It’s the most wonderful time of the year … for cyber scammers and hackers hoping to take advantage of companies when their guard is down for the holidays.
Every year, there’s a surge in phishing attacks and social engineering scams throughout the festive holiday period.
“It’s almost become a bit of a holiday tradition for bad actors,” said Nick Economidis (pictured), vice president, eRisk, Crum & Forster, who added that fraudsters take their chances when offices are short-staffed, people are away on vacation, and attention is drawn to more pleasant festivities.
“The holidays give bad actors a whole new set of schemes; they have new reasons to send phishing emails and new ways to entice people to click on malicious links or download malware-filled files,” Economidis told Insurance Business. “I saw a phishing email the other day, which said: ‘We’ve got a holiday gift for you. We just need your address so we can send it through. Follow this link to give us your details.’ And if an employee clicks on that link, the bad actors are going to try to plant some malware in their system.”
Phishing emails often go hand in hand with social engineering scams because fraudsters use phishing tactics to source their victims’ credentials. Any email that seems out of the ordinary – asking you to log on to a website out of the blue, or to insert personal information and a password to receive something – should be flagged as potentially fraudulent.
“Corporate entities should be practicing the same cyber risk management throughout the holidays as they do at any other time,” said Economidis. “For example, they should be running an end-point detection and response tool, and they should require multi-factor authentication (MFA) for all remote access. It’s all basic blocking and tackling.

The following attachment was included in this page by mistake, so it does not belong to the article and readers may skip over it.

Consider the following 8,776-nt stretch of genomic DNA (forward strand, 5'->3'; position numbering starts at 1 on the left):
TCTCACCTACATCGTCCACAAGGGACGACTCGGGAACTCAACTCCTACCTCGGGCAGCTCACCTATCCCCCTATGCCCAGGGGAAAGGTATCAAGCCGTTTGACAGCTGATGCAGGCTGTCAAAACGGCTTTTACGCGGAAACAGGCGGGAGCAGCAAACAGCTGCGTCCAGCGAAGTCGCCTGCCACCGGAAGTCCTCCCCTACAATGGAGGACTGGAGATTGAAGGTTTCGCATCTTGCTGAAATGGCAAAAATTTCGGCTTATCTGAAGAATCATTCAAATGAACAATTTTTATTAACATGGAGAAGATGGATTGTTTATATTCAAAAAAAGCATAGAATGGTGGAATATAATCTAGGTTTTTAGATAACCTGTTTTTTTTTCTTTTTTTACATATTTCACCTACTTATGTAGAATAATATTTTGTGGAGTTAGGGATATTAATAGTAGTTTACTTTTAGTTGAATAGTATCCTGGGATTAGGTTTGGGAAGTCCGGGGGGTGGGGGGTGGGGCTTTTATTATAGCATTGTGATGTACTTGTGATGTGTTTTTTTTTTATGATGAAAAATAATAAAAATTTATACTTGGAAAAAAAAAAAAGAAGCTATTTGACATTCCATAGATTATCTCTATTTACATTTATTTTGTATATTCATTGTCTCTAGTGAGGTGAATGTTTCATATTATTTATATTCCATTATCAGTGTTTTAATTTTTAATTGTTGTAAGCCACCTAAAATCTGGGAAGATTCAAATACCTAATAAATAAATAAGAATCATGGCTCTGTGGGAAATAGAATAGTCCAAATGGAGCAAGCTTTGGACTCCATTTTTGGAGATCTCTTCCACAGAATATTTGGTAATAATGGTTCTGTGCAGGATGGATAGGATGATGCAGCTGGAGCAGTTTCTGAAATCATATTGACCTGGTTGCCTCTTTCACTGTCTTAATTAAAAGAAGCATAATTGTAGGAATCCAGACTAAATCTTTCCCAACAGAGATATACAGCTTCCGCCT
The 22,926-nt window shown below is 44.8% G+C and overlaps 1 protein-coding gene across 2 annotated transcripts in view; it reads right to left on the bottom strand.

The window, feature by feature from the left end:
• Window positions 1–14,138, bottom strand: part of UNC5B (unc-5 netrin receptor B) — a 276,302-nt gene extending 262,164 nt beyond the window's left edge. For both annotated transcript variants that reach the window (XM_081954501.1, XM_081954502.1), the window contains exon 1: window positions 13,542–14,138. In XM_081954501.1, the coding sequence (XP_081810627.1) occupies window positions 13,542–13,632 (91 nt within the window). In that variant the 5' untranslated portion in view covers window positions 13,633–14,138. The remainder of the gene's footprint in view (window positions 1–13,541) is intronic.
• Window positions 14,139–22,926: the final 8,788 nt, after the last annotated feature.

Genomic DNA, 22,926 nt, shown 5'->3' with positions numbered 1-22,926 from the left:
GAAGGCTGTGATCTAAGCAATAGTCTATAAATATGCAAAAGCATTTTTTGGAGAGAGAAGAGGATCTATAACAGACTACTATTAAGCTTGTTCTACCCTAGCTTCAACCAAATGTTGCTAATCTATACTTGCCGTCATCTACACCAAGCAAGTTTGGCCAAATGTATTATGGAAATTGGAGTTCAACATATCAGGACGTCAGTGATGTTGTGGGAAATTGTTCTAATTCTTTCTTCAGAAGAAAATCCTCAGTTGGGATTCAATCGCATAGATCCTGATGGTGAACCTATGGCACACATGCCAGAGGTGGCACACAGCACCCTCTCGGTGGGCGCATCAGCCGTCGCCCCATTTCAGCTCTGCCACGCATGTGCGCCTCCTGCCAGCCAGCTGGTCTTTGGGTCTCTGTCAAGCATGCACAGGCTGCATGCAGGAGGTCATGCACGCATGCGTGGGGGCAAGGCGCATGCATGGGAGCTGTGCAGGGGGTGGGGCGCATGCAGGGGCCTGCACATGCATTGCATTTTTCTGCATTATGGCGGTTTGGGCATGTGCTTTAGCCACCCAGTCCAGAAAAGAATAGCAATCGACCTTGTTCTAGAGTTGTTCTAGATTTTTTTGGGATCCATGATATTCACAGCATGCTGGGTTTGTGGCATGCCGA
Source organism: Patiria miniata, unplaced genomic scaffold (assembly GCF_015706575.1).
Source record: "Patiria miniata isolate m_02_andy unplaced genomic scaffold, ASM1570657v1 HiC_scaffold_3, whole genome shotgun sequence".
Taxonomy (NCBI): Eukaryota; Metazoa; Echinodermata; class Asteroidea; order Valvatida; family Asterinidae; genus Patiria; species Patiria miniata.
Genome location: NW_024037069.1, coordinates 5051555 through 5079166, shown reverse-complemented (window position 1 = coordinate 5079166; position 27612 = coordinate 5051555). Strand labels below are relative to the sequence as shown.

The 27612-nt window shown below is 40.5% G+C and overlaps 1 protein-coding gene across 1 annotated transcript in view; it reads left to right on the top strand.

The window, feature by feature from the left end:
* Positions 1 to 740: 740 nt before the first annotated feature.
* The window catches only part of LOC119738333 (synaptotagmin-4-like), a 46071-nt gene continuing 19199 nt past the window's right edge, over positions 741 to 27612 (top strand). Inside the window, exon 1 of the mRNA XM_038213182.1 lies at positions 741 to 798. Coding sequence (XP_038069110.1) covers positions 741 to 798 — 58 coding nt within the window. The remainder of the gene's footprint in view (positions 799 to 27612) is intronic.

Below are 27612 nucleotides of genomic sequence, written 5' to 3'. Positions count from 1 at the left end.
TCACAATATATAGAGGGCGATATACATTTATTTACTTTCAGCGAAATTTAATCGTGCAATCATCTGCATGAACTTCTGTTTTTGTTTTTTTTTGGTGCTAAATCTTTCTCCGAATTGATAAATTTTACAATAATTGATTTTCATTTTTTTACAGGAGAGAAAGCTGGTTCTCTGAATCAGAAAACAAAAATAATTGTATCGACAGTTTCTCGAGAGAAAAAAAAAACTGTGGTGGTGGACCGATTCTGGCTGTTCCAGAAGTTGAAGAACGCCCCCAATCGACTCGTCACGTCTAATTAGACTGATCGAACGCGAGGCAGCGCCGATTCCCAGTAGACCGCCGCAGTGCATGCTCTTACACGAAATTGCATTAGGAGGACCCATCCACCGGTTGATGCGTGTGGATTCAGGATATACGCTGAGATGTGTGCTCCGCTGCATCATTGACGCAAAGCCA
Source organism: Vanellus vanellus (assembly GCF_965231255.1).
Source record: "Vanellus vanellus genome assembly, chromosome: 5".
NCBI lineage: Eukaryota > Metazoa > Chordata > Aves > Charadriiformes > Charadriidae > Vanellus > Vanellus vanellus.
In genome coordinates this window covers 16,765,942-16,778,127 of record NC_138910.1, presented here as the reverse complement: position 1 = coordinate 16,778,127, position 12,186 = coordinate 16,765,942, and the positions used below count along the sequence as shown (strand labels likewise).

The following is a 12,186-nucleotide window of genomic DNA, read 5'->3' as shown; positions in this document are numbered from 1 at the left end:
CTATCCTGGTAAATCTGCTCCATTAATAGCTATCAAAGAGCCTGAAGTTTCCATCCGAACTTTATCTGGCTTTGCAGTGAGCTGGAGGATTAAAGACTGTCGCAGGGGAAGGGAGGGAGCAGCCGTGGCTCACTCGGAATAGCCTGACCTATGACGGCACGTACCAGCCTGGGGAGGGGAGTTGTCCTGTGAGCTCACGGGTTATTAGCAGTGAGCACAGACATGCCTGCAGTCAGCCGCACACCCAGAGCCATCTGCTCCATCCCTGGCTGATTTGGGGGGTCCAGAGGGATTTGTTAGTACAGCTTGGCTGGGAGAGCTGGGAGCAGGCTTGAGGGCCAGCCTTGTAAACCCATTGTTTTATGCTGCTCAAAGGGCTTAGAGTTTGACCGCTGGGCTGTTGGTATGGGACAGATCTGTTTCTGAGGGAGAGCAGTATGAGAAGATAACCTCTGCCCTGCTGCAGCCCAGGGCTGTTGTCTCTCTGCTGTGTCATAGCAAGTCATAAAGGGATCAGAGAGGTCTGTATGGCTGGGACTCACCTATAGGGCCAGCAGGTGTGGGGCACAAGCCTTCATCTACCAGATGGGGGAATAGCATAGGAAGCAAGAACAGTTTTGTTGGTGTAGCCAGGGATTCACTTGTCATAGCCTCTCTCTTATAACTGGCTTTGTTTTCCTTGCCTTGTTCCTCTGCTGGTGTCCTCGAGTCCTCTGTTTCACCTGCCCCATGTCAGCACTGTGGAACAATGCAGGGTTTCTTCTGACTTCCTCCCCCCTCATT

“The thing that can really help prevent these schemes from being successful is greater user awareness. While companies have their skeleton staff deployed for the holidays, it’s important to remind everybody that these types of phishing scams and social engineering scams are going to happen. That reminder can have a huge impact. So, now’s a great time for insurance brokers to send a holiday message to their clients to remind them to be vigilant.”
For those companies who do fall victim to a social engineering scam, it’s important for them to act quickly because “time is of the essence,” especially if the scam results in funds transfer fraud, Economidis stressed. Most major cyber insurers offer crisis management support and claims services 24/7 and 365 days a year, and Economidis encouraged companies to use those services if they get hit over the holidays.
“I know we’re going to get a phone call on Christmas Eve, and then we always get another one on the day after Christmas. That Boxing Day call is always particularly tragic because they’ve clearly been stressed about the incident over the holiday. They were just waiting for 8am on December 26 to call us and try to get some help,” said Economidis. “Sometimes people forget that we’ve got somebody available to help 24/7, 365 days a year. They could have called us and had a much more relaxing holiday.
“The other thing they should do, if they’re victims of funds transfer fraud via social engineering, is contact the FBI as soon as possible. The FBI has become very good at clawing funds back, and they have some great tools in place, but time is of the essence. If a person decides to go home for the Christmas break and forget about a problem until the morning of December 26, then it may be too late to successfully retrieve their funds.”